It shows both the difficulties encountered, the risks involved, and how the West’s efforts ultimately forced the Soviets to abandon their aggression unconditionally. Importantly, this book does not neglect the role played by the Berliners themselves in fighting for their freedom from Soviet domination.

By John Tusa, Ann Tusa,

Why should I read it?

1 author picked The Berlin Airlift as one of their favorite books, and they share why you should read it.

What is this book about?

"A detailed dramatic narrative...Vivid."-Times (London) Literary Supplement. How the Allies kept the population of West Berlin alive in the face of a Russian blockade.

In the summer of1948, the Russians occupied all of Eastern Europe. Behind Russian lines, the Allied-controlled part of the great city of Berlin stood as the lone Western outpost in a sea of Communist occupation. Then the Soviets closed all Allied traffic through their zone, sealing off the food and supply routes on which the city relied.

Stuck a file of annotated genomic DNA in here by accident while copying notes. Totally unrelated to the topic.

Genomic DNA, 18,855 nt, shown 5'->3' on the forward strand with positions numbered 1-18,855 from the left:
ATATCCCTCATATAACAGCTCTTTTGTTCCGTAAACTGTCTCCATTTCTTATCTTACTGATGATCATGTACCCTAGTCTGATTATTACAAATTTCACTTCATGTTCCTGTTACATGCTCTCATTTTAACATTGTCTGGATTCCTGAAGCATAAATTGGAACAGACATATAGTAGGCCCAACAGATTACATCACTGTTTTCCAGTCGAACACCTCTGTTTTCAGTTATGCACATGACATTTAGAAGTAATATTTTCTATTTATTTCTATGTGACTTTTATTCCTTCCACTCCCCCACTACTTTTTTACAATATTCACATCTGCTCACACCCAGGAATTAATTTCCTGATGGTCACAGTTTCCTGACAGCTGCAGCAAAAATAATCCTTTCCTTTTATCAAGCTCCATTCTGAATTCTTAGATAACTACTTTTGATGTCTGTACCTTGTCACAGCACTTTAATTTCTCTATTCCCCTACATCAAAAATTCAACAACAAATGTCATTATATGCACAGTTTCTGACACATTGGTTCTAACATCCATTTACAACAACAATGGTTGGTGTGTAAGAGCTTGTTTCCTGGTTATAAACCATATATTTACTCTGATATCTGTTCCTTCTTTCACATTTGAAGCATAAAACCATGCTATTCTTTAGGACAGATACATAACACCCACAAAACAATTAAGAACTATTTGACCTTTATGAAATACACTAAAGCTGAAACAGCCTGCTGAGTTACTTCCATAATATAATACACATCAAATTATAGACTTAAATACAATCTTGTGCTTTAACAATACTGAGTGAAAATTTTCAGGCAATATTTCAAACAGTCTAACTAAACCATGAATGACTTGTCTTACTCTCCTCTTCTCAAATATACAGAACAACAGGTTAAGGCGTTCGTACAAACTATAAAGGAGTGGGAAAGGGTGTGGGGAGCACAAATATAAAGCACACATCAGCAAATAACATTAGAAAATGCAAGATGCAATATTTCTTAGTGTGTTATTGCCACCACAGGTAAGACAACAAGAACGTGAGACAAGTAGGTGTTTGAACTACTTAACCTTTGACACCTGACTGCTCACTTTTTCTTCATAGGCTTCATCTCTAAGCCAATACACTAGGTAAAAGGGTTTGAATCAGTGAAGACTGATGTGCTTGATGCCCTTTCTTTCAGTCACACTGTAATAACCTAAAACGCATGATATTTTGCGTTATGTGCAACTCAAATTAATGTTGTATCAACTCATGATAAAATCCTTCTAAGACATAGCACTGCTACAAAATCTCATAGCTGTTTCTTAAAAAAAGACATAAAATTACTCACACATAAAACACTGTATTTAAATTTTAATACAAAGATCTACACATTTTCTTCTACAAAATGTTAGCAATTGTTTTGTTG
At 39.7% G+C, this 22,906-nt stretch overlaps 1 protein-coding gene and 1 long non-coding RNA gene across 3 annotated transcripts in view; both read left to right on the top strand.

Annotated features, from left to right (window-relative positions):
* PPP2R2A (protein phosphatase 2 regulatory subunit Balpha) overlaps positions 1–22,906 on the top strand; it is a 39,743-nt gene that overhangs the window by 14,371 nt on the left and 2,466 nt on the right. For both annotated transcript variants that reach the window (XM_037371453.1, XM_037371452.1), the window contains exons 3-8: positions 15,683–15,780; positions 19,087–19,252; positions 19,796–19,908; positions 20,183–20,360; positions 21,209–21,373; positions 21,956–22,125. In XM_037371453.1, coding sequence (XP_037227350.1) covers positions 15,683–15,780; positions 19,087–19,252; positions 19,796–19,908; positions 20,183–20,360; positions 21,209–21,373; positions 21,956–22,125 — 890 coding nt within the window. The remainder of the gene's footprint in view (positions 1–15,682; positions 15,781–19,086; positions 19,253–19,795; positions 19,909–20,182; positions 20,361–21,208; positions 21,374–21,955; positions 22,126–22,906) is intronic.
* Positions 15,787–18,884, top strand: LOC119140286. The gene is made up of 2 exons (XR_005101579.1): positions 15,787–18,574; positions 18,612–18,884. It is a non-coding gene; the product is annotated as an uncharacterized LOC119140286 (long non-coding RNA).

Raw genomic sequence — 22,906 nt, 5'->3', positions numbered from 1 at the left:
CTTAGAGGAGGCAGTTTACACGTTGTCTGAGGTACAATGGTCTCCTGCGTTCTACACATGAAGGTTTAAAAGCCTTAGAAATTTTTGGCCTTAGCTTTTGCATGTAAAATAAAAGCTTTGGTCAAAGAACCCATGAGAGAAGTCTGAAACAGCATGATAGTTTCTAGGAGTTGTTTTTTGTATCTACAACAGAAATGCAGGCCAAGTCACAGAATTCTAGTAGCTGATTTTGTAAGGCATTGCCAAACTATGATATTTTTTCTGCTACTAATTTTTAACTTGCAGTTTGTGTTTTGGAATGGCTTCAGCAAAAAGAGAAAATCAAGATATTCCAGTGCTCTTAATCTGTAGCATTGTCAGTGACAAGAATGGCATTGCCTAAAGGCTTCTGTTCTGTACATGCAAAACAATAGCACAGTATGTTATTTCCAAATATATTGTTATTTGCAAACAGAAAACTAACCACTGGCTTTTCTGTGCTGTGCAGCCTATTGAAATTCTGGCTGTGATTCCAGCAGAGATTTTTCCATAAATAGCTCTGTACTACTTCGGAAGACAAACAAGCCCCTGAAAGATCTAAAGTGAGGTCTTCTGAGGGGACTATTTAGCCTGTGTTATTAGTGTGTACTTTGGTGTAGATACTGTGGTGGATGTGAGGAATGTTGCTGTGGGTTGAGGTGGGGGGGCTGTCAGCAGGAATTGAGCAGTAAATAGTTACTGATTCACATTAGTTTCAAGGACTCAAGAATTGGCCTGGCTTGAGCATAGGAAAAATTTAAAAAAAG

A vast air armada streamed from Western airfields to supply the hard-pressed Berliners with food and necessities. For over…


Book cover of Berlin in the Balance: The Blockade, the Airlift, the First Major Battle of the Cold War

Helena P. Schrader Author Of Cold Peace: A Novel of the Berlin Airlift, Part I

From my list on the Russian blockade of Berlin and the Allied Airlift.

Why am I passionate about this?

I first went to Berlin after college, determined to write a novel about the German Resistance; I stayed a quarter of a century. Initially, the Berlin Airlift, something remembered with pride and affection, helped create common ground between me as an American and the Berliners. Later, I was commissioned to write a book about the Airlift and studied the topic in depth. My research included interviews with many participants including Gail Halvorsen. These encounters with eyewitnesses inspired me to write my current three-part fiction project, Bridge to Tomorrow. With Russian aggression again threatening Europe, the story of the airlift that defeated Soviet state terrorism has never been more topical.